The day I visited St. Thomas the Apostle School in Peckham, South London, a new shutdown was announced for Britain’s capital. But the comprehensive—a public high-school, in American parlance—was open. It was freezing: Doors were propped open for ventilation. Pupils chattered in the playground while wearing face coverings emblazoned with the school logo. For all that, the experience felt surprisingly normal. In-person attendance has been at more than 90 percent for most of the term. Out front, some boys were playing a very serious game of soccer. Others messed around with basketballs.
St. Thomas is the sort of school that, in the United States, has largely offered hybrid or remote teaching. A study by the Center on Reinventing Public Education estimated that only 8 percent of U.S. urban school districts had returned to full in-person instruction in November. Outside the inner cities, only 22 percent of U.S. suburban school districts were running in-person schooling, and only 64 percent of rural districts.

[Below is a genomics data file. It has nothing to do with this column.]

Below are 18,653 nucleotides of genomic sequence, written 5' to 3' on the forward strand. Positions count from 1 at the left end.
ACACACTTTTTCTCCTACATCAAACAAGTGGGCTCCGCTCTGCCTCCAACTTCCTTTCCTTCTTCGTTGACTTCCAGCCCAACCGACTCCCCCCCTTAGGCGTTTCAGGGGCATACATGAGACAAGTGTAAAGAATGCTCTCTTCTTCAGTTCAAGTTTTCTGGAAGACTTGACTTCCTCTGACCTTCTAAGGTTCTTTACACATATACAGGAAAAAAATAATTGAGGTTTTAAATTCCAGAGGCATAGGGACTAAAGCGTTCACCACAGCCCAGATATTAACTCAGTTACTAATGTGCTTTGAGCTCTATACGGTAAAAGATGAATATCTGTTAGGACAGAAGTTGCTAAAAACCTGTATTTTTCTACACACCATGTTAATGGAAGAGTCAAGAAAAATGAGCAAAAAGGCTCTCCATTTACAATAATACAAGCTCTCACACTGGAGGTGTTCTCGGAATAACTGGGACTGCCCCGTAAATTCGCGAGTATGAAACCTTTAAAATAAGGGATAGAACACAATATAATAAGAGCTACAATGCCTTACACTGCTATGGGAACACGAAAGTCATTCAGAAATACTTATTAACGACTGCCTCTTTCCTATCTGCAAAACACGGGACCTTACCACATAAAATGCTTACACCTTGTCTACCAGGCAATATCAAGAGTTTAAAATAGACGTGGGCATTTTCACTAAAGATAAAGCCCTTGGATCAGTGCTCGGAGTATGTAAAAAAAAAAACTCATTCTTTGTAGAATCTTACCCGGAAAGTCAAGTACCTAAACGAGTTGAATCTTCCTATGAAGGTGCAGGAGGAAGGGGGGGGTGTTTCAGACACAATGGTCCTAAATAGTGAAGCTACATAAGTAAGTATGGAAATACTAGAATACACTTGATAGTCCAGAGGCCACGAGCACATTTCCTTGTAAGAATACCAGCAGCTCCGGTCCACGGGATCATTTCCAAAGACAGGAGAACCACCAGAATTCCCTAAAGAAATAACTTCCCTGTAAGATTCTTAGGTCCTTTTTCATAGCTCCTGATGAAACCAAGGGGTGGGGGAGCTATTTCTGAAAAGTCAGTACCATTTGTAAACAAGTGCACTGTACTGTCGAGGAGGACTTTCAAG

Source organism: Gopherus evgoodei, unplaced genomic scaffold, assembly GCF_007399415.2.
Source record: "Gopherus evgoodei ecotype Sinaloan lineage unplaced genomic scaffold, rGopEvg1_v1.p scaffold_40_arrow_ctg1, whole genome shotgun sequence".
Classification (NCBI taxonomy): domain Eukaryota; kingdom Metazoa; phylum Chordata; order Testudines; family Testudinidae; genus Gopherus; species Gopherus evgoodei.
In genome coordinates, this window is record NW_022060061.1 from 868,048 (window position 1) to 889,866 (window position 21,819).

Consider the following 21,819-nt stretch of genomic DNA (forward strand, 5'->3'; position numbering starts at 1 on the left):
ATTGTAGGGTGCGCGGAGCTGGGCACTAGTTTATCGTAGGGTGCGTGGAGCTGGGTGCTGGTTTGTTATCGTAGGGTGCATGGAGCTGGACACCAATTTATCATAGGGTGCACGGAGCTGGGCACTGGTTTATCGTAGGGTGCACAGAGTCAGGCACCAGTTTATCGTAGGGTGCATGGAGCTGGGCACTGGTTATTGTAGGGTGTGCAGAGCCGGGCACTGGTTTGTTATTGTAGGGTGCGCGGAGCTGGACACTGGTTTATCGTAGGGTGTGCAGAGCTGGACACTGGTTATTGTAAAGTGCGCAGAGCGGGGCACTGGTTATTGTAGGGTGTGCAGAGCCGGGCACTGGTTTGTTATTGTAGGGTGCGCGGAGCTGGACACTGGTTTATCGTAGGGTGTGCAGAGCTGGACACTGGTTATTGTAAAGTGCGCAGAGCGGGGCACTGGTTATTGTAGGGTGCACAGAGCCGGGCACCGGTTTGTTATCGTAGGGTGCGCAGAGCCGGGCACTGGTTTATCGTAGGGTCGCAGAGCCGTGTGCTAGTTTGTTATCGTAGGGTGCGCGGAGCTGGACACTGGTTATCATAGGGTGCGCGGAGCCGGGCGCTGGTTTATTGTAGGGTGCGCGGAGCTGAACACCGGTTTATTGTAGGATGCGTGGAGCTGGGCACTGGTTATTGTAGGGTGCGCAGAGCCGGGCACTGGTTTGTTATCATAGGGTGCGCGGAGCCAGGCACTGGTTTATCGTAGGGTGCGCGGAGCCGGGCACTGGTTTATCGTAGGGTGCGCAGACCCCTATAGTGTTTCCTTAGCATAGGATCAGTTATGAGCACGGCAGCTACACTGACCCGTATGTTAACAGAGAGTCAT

Across the U.K., by contrast, schools—having closed in March—started reopening in June. After the summer break, all children could go back. The U.K. has struggled with the pandemic: COVID-19 has killed 73,000 people so far, a greater loss relative to the country’s population than in the U.S. Ministers made repeated missteps, including subsidizing eat-in restaurant meals over the summer. But the average teenager in England has missed only about 6 days of in-person school during the fall. And in this regard, Britain is deeply European. Since September, according to the Blavatnik School of Government policy tracker, seven U.S. states have closed schools for a long spell while not forcing the closure of other workplaces. No European state has done so. School closures have remained the last resort.